The Pickle Index Is a Delightfully Weird, App-Driven Novel Like No Other
The Pickle Index tells the tale of an incompetent circus troupe that sets out to rescue its ringmaster, Zloty Kornblatt, from a dystopian, brine-obsessed government. If that doesn’t pique your interest, maybe this will: The Pickle Index is a paperback. But it’s also a beautifully illustrated, hardcover set of two volumes that tell the story in tandem. Oh, and it’s also an app. Not an e-book, mind you—an app, where a user’s “Citizenship Quotient” points are allocated based on how often you upload actual pickle recipes. Confused? Good. That’s kind of the point.
The fact is, The Pickle Index is not a traditional novel, nor is it a conventional app. When Eli Horowitz and Russell Quinn set out to create the multimedia storytelling experience, they made a conscious decision to eschew hallmarks of design like accessibility and ease of use. Instead, they provide multiple entry-points into an intricate and immersive world. In doing so, they’ve reimagined what a digital literary experience can be.
A Literary App That’s Not an e-Book
To understand The Pickle Index, it helps to know a little about the people who created it. Horowitz and Quinn met when Quinn offered to design an app for McSweeney’s, the San Francisco publishing house known for experiential, whimsical, and occasionally twee book design. (Horowitz was the publisher of McSweeney’s at the time.) They saw a demand for books that transcend the forms associated with the printed word. People wanted a collection of short stories housed in a 3-D head, or a color-changing book jacket inspired by the Coors beer can. They saw the physical characteristics of book construction not as constraints, but opportunities for experimentation.
In 2012, Horowitz and Quinn decided to bring that ethos to app design with The Silent History-—the story of an alternate world in which seemingly healthy children are born with the inability to acquire, comprehend, or use language. An intriguing premise, sure, but what really set The Silent History apart was its telling. Serialized testimonies, delivered to and readable from the app, chronicled the epidemic’s progression. That narrative was supplemented by “field reports”—short stories, written by other users, that could only be accessed by visiting a specific location. The app, in essence, combined geocaching with storytelling.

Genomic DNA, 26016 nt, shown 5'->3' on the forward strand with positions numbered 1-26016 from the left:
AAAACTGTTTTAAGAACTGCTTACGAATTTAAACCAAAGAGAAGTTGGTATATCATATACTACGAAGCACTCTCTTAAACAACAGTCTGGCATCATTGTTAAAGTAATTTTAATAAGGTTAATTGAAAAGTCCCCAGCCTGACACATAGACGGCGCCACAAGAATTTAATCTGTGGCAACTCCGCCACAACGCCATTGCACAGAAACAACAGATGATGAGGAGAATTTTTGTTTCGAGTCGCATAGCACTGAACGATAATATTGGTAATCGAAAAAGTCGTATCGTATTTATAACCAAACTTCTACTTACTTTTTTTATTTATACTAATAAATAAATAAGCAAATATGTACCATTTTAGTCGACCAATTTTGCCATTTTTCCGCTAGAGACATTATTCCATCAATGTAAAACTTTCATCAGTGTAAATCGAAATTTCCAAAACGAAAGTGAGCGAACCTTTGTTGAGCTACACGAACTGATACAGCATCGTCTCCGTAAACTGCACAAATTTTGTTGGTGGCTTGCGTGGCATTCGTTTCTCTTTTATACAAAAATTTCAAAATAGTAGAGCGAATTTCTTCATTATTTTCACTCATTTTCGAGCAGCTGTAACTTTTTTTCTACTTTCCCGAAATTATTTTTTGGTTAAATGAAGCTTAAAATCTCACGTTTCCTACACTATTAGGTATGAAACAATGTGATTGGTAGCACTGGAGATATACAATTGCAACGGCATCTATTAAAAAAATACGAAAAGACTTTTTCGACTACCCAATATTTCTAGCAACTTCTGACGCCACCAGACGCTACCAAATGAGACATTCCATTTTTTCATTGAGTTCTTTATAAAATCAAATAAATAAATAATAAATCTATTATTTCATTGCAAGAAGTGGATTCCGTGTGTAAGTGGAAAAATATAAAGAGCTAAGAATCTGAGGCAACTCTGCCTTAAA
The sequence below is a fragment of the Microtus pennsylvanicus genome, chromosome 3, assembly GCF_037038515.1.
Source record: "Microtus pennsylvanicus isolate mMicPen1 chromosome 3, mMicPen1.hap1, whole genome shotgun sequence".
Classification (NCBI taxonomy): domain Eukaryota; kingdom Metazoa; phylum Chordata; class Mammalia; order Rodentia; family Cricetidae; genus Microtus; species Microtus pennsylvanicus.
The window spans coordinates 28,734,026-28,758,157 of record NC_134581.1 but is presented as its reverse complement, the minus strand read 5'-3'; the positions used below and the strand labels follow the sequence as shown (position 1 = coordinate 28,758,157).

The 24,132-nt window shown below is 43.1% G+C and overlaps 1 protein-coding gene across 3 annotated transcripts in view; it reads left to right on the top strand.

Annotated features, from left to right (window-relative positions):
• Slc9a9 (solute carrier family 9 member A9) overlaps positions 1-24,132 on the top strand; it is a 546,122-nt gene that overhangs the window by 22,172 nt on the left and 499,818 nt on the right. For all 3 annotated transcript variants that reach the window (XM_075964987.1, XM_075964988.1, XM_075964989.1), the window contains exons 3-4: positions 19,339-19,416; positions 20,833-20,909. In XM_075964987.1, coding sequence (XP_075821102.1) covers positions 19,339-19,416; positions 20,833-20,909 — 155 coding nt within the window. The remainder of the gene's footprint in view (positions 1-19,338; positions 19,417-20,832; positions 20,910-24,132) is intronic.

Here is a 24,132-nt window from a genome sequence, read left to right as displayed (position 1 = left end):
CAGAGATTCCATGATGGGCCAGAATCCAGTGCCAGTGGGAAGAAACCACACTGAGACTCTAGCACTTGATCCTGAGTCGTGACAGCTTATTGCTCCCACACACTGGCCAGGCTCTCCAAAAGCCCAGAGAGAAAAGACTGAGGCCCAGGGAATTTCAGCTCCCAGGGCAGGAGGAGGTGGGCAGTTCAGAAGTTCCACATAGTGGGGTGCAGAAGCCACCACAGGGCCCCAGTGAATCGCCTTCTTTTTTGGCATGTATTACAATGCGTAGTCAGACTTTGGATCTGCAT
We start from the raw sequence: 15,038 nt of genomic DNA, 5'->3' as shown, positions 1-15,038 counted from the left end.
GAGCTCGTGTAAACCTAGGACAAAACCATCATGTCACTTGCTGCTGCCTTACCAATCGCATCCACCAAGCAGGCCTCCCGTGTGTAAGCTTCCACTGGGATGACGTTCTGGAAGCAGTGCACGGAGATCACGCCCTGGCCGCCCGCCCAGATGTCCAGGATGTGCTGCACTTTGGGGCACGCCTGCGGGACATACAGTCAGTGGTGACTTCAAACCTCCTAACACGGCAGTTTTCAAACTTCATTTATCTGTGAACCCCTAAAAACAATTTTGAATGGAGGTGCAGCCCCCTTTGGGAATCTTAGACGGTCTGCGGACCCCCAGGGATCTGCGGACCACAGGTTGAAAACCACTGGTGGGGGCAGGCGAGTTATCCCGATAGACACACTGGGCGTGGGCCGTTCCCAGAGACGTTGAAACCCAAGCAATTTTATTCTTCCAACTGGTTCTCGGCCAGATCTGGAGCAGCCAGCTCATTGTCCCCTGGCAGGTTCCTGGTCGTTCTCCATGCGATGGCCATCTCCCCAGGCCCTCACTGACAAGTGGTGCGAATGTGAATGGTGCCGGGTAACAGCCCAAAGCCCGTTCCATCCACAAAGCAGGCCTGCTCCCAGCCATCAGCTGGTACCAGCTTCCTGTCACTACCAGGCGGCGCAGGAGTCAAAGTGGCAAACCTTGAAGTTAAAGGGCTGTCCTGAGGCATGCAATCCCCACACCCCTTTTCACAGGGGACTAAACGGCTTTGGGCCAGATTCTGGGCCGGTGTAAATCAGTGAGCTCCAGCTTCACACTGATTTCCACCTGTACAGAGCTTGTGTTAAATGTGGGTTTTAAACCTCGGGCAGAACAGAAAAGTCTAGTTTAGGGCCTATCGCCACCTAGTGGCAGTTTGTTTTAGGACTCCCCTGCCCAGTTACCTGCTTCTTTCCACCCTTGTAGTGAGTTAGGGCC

The conceit was well received. The app won a 2013 Webby Award, was a finalist for the 2013 SXSW Interactive Awards, and was widely heralded as an exemplar of digital storytelling. WIRED called it “entirely revolutionary.” The publishing house Farrar, Straus and Giroux even turned it into a printed book—though Horowitz and Quinn stress that the story is intended first and foremost for digital consumption.
Multiple Pathways Into a World
With The Pickle Index, released November 3, Horowitz and Quinn again place an emphasis on creative, unconventional storytelling. The tale can be experienced in a variety of ways: a paperback novel, a two-volume hardcover set, and an app. Each is designed to be a standalone experience, but the combined effect is synergistic.
The paperback is a conventional book. Its 20 chapters, illustrated with black-and-white woodcuts, alternate between the perspective of the government and that of Flora Bialy, a young girl in the circus troupe.
The hardcover set splits the text across two books. Snacks contains the chapters told from Flora’s perspective, as entered into the national recipe of pickle recipes; News, tells the government’s side through reports from Destina’s local paper, The Daily Scrutinizer. Readers are advised to read the chapters in the order that they appear in the paperback: Day One from volume one, Day One from volume two, Day Two from volume on, Day Two from volume two, and so on. The twist is that each chapter opens with illustrations drawn from either Flora’s or the government’s perspective. This allows the reader to place two illustrations of the same vignette in conversation with each other, by aligning the artwork. “You’re trying to fit together two different illustrations, like a puzzle,” says Horowitz. “It resonates with the narrative, where no one has complete information.”